Colour vs B&W

Black and White vs Colour

Next Tuesday, I will be taking part in a discussion panel at the RA Camera Club in Ottawa, the topic is “Black and White vs Colour”.  Notice that the wording in the topic is “vs” which hints that it just might be a little confrontational, sort of like the Saints vs Colts or the Senators vs Leafs.  The guidelines for the presentation are: Where, Why, When and How? Is one better than the other? Where is each best suited?

From my perspective I don’t think that one approach is better than the other, it’s not an either-or situation. Having said that, there are certain times, depending on the subject and what I’m trying to convey with that image, that I do think one is better.   For some pictures I like every possible variation that I can produce from a single image. These variations range from  colours that are vivid and over-saturated, to colours which are soft and muted, or to one of the many variations done in Black & White,  infrared, sepia or toned. I am quite sure that most photographers have their own personal preferences and probably accepts both approaches. There are, however, photographers who want to distinguish and separate themselves from others, and who strongly believe that photography should be carried out only in one medium, Black & White or colour.  I, for one, am not one of  them.  I can appreciate the merits of both.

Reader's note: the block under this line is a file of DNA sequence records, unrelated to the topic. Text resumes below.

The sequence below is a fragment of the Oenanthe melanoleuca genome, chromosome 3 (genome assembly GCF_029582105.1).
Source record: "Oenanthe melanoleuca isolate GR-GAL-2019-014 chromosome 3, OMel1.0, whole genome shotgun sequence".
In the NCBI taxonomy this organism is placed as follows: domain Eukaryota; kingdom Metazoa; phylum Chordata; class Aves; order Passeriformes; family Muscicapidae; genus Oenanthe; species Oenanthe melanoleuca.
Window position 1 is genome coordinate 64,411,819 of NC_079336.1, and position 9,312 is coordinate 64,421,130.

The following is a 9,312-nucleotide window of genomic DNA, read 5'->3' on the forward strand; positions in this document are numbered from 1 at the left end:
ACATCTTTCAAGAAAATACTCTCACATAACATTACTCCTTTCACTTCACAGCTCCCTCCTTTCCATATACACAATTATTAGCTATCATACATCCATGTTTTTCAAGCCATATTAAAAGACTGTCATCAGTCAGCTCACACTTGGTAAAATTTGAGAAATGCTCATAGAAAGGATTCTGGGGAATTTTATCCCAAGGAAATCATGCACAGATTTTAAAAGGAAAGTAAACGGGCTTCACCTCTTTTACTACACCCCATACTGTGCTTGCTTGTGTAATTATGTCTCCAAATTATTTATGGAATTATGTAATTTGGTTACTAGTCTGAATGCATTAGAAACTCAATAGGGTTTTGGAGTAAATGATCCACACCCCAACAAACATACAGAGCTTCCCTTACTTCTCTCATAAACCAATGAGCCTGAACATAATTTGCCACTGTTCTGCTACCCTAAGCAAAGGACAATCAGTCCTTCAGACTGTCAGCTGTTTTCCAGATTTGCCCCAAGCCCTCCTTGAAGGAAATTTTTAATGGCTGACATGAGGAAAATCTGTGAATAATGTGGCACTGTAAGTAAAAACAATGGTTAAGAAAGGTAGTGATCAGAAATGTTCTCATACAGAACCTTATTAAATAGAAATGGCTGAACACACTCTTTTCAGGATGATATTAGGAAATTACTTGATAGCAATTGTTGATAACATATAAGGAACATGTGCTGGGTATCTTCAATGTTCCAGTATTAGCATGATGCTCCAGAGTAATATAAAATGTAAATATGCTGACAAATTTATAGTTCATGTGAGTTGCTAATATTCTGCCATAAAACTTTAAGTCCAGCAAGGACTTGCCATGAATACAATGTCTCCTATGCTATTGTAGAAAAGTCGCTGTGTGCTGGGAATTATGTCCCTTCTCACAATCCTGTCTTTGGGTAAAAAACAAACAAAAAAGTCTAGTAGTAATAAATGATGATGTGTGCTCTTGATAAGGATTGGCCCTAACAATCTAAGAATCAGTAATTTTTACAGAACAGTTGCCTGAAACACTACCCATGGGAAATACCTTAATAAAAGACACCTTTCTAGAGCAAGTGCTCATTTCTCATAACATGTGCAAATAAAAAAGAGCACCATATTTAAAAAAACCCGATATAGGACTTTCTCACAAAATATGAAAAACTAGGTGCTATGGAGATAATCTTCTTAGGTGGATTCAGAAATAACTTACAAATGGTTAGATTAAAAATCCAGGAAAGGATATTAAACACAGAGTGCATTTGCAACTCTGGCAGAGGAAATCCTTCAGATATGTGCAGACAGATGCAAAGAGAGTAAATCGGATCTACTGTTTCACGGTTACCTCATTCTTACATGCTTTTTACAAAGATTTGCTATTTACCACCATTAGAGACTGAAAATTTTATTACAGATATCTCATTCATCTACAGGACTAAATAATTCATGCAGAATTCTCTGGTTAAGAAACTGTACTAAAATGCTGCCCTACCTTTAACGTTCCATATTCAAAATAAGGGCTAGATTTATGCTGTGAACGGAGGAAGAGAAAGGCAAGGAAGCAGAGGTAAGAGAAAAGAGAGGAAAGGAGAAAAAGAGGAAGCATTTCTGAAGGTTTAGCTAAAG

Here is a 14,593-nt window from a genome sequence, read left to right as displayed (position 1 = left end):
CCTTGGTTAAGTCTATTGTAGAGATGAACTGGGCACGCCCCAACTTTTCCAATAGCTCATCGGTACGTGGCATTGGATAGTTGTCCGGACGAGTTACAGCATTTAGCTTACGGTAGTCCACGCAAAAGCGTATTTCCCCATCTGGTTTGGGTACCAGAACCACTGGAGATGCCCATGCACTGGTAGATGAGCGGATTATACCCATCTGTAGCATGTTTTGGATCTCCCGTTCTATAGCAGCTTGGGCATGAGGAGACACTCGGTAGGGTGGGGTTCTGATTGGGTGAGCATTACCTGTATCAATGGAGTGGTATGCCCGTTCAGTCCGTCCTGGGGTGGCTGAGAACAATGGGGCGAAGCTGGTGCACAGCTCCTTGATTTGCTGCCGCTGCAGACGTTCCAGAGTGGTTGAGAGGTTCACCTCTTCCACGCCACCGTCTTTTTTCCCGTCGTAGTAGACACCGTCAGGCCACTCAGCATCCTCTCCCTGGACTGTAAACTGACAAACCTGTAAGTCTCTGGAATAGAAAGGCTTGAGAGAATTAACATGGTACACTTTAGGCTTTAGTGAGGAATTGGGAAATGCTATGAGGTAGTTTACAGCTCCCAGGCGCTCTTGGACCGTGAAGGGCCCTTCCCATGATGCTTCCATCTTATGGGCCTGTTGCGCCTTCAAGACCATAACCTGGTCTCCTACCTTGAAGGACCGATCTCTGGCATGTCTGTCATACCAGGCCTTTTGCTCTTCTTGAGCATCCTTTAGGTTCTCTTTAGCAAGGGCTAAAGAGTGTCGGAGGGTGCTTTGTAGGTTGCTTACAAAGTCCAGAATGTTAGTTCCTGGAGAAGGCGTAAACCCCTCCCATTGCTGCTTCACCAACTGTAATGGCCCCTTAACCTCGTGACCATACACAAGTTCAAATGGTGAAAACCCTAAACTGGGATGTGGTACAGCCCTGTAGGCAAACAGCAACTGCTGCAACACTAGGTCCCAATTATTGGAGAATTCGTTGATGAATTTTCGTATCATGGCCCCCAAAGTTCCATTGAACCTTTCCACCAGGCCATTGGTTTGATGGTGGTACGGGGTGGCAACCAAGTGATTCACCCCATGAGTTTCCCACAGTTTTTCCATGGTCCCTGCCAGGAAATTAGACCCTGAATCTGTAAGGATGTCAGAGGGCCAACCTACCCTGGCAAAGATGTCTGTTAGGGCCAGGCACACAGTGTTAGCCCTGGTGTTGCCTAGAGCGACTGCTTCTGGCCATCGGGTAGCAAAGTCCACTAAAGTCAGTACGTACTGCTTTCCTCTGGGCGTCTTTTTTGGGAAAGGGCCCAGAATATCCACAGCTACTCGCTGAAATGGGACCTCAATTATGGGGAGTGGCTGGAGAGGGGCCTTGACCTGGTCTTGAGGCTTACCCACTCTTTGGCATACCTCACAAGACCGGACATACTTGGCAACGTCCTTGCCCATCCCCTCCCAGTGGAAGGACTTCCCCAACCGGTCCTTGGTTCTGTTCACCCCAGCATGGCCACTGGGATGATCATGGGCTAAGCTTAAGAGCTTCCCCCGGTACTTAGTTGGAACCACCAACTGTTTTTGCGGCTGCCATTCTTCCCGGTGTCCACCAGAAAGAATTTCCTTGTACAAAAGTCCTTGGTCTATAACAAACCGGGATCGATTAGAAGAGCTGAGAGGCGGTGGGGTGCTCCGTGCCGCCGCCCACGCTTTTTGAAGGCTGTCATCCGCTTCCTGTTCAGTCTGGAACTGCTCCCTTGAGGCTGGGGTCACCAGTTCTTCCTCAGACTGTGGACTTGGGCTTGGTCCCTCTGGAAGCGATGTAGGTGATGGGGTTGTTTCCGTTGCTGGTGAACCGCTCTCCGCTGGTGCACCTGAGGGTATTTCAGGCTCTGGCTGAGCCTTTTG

It was just a few short years ago that you would have had to make a conscious decision before you took the shot whether it was going to be B&W or colour. Some photographers had 2 camera bodies, one for B&W and the other for colour. Today, shooting digital raw files gives you the opportunity in post processing for either colour and/or B&W images. Isn’t life great!

What’s your preference – Colour or Black and White?

One Response to “Colour vs B&W”

  1. Lewis Kemper says:

    Though photography started out as a black-and-white medium, color now rules the day. Still there are times when only a black-and-white photo can adequately communicate a photographer’s intent, but, there are subtleties to consider. The absence of color makes a black-and-white photo more reliant upon its shadows and highlights.

    Garry, I do agree with you that shooting digitally does put a new twist on the concept of black-and-white shooting. The digital darkroom gives more control to photographers than they ever had before; beginning with the way the image is first shot -in color.